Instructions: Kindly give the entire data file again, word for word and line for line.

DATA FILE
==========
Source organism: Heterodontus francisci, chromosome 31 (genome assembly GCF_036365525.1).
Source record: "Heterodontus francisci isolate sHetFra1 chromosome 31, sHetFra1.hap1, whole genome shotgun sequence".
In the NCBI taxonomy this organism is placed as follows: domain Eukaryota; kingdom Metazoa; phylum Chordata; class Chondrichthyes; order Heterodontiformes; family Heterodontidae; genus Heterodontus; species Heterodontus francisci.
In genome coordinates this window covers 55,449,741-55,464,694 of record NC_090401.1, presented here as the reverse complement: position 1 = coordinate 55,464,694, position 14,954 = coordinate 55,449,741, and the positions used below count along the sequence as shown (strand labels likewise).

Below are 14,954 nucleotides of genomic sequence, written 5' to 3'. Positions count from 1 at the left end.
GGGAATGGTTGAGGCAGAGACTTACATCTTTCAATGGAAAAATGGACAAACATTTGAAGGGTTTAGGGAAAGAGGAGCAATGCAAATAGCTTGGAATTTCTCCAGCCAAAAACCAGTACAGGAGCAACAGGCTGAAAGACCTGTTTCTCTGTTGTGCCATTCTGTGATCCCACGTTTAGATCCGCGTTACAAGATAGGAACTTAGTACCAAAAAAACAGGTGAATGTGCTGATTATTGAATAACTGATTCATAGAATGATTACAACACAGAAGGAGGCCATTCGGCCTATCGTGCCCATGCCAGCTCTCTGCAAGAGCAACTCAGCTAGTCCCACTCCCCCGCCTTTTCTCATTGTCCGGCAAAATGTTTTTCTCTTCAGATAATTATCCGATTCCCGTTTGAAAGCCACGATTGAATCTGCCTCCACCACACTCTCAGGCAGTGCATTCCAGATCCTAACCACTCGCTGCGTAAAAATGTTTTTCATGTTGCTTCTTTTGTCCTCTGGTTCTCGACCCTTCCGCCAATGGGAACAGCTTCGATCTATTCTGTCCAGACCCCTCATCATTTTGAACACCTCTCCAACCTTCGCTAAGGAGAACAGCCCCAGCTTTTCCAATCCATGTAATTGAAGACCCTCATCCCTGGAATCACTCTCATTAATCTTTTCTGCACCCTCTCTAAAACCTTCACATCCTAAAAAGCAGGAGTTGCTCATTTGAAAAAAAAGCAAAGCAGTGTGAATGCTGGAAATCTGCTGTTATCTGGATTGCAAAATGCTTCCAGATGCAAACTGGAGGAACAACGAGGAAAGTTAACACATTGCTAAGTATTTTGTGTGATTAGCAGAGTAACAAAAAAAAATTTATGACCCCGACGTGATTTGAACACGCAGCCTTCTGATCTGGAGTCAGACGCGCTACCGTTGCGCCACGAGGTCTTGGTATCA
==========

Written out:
Source organism: Heterodontus francisci, chromosome 31 (genome assembly GCF_036365525.1).
Source record: "Heterodontus francisci isolate sHetFra1 chromosome 31, sHetFra1.hap1, whole genome shotgun sequence".
In the NCBI taxonomy this organism is placed as follows: domain Eukaryota; kingdom Metazoa; phylum Chordata; class Chondrichthyes; order Heterodontiformes; family Heterodontidae; genus Heterodontus; species Heterodontus francisci.
In genome coordinates this window covers 55,449,741-55,464,694 of record NC_090401.1, presented here as the reverse complement: position 1 = coordinate 55,464,694, position 14,954 = coordinate 55,449,741, and the positions used below count along the sequence as shown (strand labels likewise).

Below are 14,954 nucleotides of genomic sequence, written 5' to 3'. Positions count from 1 at the left end.
GGGAATGGTTGAGGCAGAGACTTACATCTTTCAATGGAAAAATGGACAAACATTTGAAGGGTTTAGGGAAAGAGGAGCAATGCAAATAGCTTGGAATTTCTCCAGCCAAAAACCAGTACAGGAGCAACAGGCTGAAAGACCTGTTTCTCTGTTGTGCCATTCTGTGATCCCACGTTTAGATCCGCGTTACAAGATAGGAACTTAGTACCAAAAAAACAGGTGAATGTGCTGATTATTGAATAACTGATTCATAGAATGATTACAACACAGAAGGAGGCCATTCGGCCTATCGTGCCCATGCCAGCTCTCTGCAAGAGCAACTCAGCTAGTCCCACTCCCCCGCCTTTTCTCATTGTCCGGCAAAATGTTTTTCTCTTCAGATAATTATCCGATTCCCGTTTGAAAGCCACGATTGAATCTGCCTCCACCACACTCTCAGGCAGTGCATTCCAGATCCTAACCACTCGCTGCGTAAAAATGTTTTTCATGTTGCTTCTTTTGTCCTCTGGTTCTCGACCCTTCCGCCAATGGGAACAGCTTCGATCTATTCTGTCCAGACCCCTCATCATTTTGAACACCTCTCCAACCTTCGCTAAGGAGAACAGCCCCAGCTTTTCCAATCCATGTAATTGAAGACCCTCATCCCTGGAATCACTCTCATTAATCTTTTCTGCACCCTCTCTAAAACCTTCACATCCTAAAAAGCAGGAGTTGCTCATTTGAAAAAAAAGCAAAGCAGTGTGAATGCTGGAAATCTGCTGTTATCTGGATTGCAAAATGCTTCCAGATGCAAACTGGAGGAACAACGAGGAAAGTTAACACATTGCTAAGTATTTTGTGTGATTAGCAGAGTAACAAAAAAAAATTTATGACCCCGACGTGATTTGAACACGCAGCCTTCTGATCTGGAGTCAGACGCGCTACCGTTGCGCCACGAGGTCTTGGTATCA